Brussels (Brussels Morning) The European Parliament expressed its concerns related to the efficacy of COVID-19 vaccines, following a discussion on variants and how effective vaccines are against them, on 15 March.
MEPs addressed representatives from the European Medicine Agency (EMA), the European Centre for Disease Prevention and Control (ECDC) and the World Health Organisation (WHO), in an attempt to ascertain just how effective the authorised vaccines are. They also registered their concerns about the lack of data available as to the efficacy of administered vaccines.
Afterwards, the chair of the Parliament’s Committee on the Environment, Public Health and Food Safety (ENVI), Pascal Canfin (Renew), having previously criticised the sluggish response of the British manufacturer AstraZeneca., declared that authorisation processes for updated vaccines need to be speeded up.
“With all the information available and after the exchanges we had today with the WHO, EMA, and ECDC, it seems that, despite the mutations, the vaccination remains efficient”, Canfin said.
Yet, the ENVI chair conceded that the efficacy of the vaccine may drop with the onset of mutations, but it will still do its job. WHO had previously reinforced that statement saying that the composition of the vaccines can be adapted to further protect against new variants.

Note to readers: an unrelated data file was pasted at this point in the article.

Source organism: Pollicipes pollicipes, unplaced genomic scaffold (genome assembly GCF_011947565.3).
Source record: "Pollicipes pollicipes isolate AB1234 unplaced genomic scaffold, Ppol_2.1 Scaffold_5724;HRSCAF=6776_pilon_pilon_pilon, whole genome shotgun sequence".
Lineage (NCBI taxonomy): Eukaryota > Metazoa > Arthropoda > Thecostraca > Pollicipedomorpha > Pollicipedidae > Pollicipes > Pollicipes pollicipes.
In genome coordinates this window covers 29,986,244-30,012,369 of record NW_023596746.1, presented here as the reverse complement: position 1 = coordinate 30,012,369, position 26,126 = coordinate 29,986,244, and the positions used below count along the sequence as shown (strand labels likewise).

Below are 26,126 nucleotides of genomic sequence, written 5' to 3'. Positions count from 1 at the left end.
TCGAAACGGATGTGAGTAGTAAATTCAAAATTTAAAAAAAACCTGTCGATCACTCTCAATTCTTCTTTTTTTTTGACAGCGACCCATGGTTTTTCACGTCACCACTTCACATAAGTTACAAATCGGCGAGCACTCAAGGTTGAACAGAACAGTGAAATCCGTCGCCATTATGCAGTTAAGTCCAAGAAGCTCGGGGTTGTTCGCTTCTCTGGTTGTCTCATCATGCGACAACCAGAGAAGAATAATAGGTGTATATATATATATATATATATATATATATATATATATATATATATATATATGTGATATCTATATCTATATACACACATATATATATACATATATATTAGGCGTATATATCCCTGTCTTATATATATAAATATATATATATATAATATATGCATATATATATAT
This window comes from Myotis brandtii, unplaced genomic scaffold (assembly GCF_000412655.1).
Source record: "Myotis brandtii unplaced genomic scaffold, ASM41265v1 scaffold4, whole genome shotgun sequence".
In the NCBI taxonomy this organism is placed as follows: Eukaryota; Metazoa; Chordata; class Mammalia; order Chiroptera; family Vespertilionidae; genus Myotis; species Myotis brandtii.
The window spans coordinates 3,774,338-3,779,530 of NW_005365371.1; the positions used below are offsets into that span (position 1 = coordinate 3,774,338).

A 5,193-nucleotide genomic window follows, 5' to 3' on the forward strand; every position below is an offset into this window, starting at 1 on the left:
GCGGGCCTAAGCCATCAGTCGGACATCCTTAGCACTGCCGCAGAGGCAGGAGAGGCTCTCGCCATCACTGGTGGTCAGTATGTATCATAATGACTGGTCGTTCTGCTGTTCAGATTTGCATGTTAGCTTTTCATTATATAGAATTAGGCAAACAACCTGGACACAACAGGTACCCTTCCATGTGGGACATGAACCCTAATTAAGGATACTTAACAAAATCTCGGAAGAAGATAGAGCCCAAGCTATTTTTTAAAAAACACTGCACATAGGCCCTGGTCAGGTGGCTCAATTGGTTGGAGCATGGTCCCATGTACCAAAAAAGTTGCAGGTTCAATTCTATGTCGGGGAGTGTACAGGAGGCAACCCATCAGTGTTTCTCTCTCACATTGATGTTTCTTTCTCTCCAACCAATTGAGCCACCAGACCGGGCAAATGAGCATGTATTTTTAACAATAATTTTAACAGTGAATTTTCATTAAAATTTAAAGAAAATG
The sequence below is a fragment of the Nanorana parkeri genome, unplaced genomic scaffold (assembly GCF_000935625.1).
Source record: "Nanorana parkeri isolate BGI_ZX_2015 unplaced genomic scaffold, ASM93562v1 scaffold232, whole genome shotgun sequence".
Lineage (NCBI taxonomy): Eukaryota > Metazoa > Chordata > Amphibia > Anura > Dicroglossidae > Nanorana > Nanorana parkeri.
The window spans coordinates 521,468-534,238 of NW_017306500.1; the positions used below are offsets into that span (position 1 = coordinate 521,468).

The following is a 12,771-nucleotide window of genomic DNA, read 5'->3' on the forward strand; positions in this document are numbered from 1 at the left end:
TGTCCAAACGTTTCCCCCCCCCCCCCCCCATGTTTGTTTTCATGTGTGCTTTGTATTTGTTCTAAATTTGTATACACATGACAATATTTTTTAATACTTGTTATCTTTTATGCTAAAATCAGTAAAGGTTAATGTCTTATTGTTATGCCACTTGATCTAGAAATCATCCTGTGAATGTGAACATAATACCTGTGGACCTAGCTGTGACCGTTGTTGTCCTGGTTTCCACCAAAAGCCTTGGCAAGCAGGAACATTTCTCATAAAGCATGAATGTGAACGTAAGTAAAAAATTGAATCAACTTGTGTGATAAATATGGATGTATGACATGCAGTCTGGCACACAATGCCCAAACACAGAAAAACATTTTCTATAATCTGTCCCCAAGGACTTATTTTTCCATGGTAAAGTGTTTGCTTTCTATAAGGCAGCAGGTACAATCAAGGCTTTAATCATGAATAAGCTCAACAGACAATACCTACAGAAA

“The variants of the COVID-19 cause concern for many people. The vaccines approved in the EU work very well against the UK variant, but we must plan for adaptation of the vaccines in case additional variants emerge or take over in the EU”, MEP Peter Liese (EPP) said.
“In the EU, we are strengthening our ability to identify and monitor new variants, but we are not yet there”, the ECDC’s surveillance section chief, Bruno Ciancio, observed.
“There are two things about the vaccination certificates. The first one is harmonisation of the process and procedures, meaning that we adopt the same document everywhere in Europe that will allow verification as to whether a person was vaccinated or not”, Canfin noted.
He also referred to the delicate issue of the rights of those who will have received the jabs, compared to those who haven’t, indicating that the proposed vaccine certificate could become a matter of controversy, such is the discrepancy of opinion among member states. The European Commission is scheduled to announce further details about the certificates tomorrow.
During the discussion, MEPs pointed out how a number of member states lack the capacity to analyse virus samples — i.e. to conduct “genomic sequencing”. This meant that the spread of variants and their impact cannot be adequately monitored, they cautioned.
“It’s concerning that not enough countries are doing genomic sequencing of COVID-19. The strategy against the variants has to be global”, MEP Silvia Modig (GUE/NGL) declared.